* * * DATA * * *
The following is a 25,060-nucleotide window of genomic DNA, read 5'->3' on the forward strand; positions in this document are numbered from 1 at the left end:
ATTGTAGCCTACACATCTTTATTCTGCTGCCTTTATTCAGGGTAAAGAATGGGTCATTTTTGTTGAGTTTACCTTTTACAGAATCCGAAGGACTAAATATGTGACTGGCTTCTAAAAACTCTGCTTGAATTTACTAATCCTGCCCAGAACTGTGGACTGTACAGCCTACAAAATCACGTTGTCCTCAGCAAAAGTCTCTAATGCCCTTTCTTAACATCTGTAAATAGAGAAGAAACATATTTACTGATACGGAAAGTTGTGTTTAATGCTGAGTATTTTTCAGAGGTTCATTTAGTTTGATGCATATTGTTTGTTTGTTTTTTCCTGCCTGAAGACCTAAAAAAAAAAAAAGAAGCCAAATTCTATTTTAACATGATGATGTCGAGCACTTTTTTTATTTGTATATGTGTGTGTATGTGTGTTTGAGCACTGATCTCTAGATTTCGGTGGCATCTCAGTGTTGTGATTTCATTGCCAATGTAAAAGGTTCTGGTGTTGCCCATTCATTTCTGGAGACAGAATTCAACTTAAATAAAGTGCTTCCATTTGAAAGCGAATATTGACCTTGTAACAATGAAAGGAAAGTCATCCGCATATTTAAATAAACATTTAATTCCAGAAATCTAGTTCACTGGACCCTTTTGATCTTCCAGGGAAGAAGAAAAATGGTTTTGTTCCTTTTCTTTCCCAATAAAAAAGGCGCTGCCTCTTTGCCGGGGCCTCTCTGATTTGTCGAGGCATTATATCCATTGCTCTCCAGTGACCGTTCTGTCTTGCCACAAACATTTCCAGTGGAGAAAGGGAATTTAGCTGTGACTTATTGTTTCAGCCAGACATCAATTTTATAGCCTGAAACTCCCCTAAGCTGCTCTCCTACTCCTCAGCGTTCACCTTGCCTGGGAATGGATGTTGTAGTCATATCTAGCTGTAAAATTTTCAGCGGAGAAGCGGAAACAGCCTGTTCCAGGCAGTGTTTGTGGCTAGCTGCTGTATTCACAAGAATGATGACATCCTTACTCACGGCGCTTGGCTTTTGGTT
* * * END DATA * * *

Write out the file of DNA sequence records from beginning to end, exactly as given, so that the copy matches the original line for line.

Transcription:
The following is a 25,060-nucleotide window of genomic DNA, read 5'->3' on the forward strand; positions in this document are numbered from 1 at the left end:
ATTGTAGCCTACACATCTTTATTCTGCTGCCTTTATTCAGGGTAAAGAATGGGTCATTTTTGTTGAGTTTACCTTTTACAGAATCCGAAGGACTAAATATGTGACTGGCTTCTAAAAACTCTGCTTGAATTTACTAATCCTGCCCAGAACTGTGGACTGTACAGCCTACAAAATCACGTTGTCCTCAGCAAAAGTCTCTAATGCCCTTTCTTAACATCTGTAAATAGAGAAGAAACATATTTACTGATACGGAAAGTTGTGTTTAATGCTGAGTATTTTTCAGAGGTTCATTTAGTTTGATGCATATTGTTTGTTTGTTTTTTCCTGCCTGAAGACCTAAAAAAAAAAAAAGAAGCCAAATTCTATTTTAACATGATGATGTCGAGCACTTTTTTTATTTGTATATGTGTGTGTATGTGTGTTTGAGCACTGATCTCTAGATTTCGGTGGCATCTCAGTGTTGTGATTTCATTGCCAATGTAAAAGGTTCTGGTGTTGCCCATTCATTTCTGGAGACAGAATTCAACTTAAATAAAGTGCTTCCATTTGAAAGCGAATATTGACCTTGTAACAATGAAAGGAAAGTCATCCGCATATTTAAATAAACATTTAATTCCAGAAATCTAGTTCACTGGACCCTTTTGATCTTCCAGGGAAGAAGAAAAATGGTTTTGTTCCTTTTCTTTCCCAATAAAAAAGGCGCTGCCTCTTTGCCGGGGCCTCTCTGATTTGTCGAGGCATTATATCCATTGCTCTCCAGTGACCGTTCTGTCTTGCCACAAACATTTCCAGTGGAGAAAGGGAATTTAGCTGTGACTTATTGTTTCAGCCAGACATCAATTTTATAGCCTGAAACTCCCCTAAGCTGCTCTCCTACTCCTCAGCGTTCACCTTGCCTGGGAATGGATGTTGTAGTCATATCTAGCTGTAAAATTTTCAGCGGAGAAGCGGAAACAGCCTGTTCCAGGCAGTGTTTGTGGCTAGCTGCTGTATTCACAAGAATGATGACATCCTTACTCACGGCGCTTGGCTTTTGGTT